By Chris King • 14 September 2021 • 4:41
The Spanish legend that exists in a small town in Cantabria about the ‘Fish Man of Lierganes’ is captivating
The Spanish legend that is told in a small town in Cantabria, with a population of under 3,000, about the ‘Fish Man of Lierganes’ could well be another urban myth, who knows, but it’s an incredible take nonetheless.
As the legend goes, “in the middle of the 17th century in the town of Lierganes, there was a couple, Francisco de la Vega, and Maria de Casar, who had four children, the second of them, Francisco. On the eve of Saint John’s Day in 1674, Francisco went swimming with some friends in the Miera River, where the young man undressed, entered the water, and swam down the river, until he was out of sight”
“Apparently, the boy was an excellent swimmer and so his companions did not fear for him until a few hours later, but then, when they saw that he did not return, they considered him drowned”.
“Five years later, in 1679, while some fishermen were fishing in the bay of Cadiz, a strange aquatic being appeared to them, with human appearance, and when they approached him, he disappeared. This unusual appearance was repeated for several days, until finally, they were able to catch him, feeding him with pieces of bread and encircling him with nets”.
“When they brought him up on deck, they realized with astonishment that the strange being was a stout young man with a pale complexion and thinning reddish hair, and the only peculiarities were a ribbon of scales that descended from his throat to his stomach, and more that covered the entire spine, with some worn nails, as if corroded by saltpeter”.
“The fishermen took the strange subject to the convent of St Francisco, where, after conjuring up the evil spirits that it might contain, they interrogated him in several languages without obtaining any answer from him. After a few days, the efforts of the friars were rewarded with one word: ‘Lierganes'”.
The event spread from mouth to mouth through the bay of Cadiz, and no one could find any explanation for the word until a young man from Cantabria who had emigrated to work there commented that in Cantabria there was a town called that. Also, the then secretary of the San Oficio de la Inquisicion, Domingo de la Cantolla, confirmed this statement since he was from there”.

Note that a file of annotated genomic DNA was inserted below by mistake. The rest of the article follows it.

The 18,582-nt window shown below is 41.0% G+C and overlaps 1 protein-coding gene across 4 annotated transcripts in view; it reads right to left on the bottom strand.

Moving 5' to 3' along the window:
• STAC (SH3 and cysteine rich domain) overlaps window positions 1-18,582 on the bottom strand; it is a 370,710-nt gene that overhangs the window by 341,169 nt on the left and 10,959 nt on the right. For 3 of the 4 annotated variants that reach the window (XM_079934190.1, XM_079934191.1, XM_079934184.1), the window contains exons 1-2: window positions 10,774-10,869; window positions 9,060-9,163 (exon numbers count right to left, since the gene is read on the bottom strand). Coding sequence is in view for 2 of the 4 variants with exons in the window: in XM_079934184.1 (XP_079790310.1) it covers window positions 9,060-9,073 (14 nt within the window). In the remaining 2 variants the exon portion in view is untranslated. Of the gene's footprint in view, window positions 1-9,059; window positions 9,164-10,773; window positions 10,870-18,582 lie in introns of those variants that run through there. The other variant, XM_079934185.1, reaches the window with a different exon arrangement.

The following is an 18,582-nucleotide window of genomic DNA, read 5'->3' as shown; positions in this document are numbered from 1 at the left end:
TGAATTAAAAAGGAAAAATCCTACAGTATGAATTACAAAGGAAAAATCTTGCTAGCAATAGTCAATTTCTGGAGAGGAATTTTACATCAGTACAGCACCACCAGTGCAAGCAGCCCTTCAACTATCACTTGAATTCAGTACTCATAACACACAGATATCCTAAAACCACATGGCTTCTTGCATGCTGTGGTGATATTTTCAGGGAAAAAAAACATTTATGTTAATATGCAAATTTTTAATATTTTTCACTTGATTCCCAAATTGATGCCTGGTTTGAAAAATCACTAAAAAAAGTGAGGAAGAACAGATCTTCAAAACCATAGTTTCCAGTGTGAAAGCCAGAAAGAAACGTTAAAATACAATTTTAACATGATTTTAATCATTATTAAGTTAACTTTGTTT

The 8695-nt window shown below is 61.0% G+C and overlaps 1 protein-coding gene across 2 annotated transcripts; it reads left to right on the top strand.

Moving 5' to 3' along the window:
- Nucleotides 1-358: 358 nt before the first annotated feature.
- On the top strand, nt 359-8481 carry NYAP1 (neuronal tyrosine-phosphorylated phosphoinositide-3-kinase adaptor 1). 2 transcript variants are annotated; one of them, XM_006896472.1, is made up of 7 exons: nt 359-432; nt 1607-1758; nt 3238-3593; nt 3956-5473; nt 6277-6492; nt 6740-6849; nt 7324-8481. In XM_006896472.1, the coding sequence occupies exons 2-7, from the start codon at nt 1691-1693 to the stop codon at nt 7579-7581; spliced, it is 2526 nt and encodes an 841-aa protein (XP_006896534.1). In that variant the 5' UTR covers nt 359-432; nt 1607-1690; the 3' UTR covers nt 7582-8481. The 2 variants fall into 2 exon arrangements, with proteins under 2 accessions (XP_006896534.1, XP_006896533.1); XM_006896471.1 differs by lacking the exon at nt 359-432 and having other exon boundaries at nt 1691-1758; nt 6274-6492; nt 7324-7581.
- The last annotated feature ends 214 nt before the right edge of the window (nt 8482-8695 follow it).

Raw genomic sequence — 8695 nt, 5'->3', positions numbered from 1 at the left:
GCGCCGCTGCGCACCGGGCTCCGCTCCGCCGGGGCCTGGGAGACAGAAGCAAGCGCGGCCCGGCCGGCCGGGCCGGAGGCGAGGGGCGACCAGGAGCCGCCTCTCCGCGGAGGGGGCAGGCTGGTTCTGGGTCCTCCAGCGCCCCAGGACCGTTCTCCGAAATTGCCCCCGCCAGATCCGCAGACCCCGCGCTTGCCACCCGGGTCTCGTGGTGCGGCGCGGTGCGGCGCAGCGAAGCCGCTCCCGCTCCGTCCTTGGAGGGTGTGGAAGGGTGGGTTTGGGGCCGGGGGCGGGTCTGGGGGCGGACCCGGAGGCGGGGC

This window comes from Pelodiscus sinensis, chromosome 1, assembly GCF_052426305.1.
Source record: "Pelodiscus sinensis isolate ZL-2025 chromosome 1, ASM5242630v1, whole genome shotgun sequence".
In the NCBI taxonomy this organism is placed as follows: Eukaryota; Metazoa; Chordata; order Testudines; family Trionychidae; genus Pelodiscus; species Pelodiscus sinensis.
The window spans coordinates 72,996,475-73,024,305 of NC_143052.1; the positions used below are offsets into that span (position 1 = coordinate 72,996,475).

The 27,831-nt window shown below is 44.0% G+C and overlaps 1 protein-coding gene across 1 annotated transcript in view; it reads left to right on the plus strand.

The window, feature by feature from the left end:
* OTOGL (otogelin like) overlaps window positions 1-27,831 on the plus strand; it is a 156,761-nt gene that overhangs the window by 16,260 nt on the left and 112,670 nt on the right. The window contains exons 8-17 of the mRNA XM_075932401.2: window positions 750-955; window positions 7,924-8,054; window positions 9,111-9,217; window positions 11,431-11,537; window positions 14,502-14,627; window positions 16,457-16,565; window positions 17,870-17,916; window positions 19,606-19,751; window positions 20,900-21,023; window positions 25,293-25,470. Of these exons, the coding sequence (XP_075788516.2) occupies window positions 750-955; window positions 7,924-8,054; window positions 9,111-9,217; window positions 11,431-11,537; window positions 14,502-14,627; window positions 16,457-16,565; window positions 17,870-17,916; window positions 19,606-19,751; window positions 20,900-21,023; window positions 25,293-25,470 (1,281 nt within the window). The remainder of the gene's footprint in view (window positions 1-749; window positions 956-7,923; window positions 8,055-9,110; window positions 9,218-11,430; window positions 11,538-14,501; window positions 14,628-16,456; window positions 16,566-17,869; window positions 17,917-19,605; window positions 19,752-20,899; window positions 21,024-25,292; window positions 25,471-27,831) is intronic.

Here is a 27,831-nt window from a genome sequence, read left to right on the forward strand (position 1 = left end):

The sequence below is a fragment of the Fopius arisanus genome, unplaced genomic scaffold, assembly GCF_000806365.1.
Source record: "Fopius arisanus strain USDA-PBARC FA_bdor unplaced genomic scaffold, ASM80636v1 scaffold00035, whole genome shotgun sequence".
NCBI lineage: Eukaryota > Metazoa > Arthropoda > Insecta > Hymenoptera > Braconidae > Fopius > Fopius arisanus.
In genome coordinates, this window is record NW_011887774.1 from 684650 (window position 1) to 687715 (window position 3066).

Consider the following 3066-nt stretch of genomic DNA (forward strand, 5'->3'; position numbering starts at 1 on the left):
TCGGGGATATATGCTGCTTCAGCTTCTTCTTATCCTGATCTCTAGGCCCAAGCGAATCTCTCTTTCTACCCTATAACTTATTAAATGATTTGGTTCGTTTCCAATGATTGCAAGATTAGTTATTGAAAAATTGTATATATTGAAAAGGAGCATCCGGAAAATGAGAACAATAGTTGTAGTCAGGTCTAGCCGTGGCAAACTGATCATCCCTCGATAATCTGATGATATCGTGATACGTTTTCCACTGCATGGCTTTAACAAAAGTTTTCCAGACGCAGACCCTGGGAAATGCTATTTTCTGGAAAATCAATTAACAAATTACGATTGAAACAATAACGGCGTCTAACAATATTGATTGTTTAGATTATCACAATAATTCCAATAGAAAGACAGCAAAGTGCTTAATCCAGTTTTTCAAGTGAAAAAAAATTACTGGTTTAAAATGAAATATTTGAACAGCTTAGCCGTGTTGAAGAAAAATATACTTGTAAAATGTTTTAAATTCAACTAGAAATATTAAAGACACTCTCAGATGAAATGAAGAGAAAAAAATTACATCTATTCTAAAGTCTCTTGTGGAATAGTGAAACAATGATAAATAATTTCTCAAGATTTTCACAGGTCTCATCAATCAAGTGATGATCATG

“This news was sent to Lierganes to ask if something strange had happened in recent years there, and from Lierganes they responded that only the disappearance of Francisco de la Vega had been registered, five years ago. Then Juan Rosendo, a friar from the convent accompanied Francisco on a return trip from Cadiz to Lierganes, to see if it was true that he was from there”.
“Incredibly, Francisco knew his way directly to Lierganes, and once there, went without hesitation to the house of Maria de Casar who instantly recognised him as her son Francisco, as did his brothers who were in the house”.
“Once at his mother’s house, Francisco lived quietly without showing any interest in anything. He was always barefoot, and if they did not give him clothes, he would not dress, and walked naked with absolute indifference. He did not speak; only from time to time he would pronounce the words “tobacco”, “bread”, and “wine”, but not directly related to the desire to smoke or eat, though when he ate he did so eagerly, and then went four or five days without eating anything”.
“He was docile and helpful, errands would be carried out on time, but he never showed enthusiasm for anything, and was basically considered crazy, until one fine day, after nine years, he disappeared again at sea, without being ever being heard from again”.
That is the legend that is told by the Liernages Town Hall, where, in the town, next to the bank of the Miera River, you can see a plaque dedicated to their legend, located on ‘Fish Man walk’, as reported by 20minutos.es.
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Originally from Wales, Chris spent years on the Costa del Sol before moving to the Algarve where he is a web reporter for The Euro Weekly News covering international and Spanish national news.
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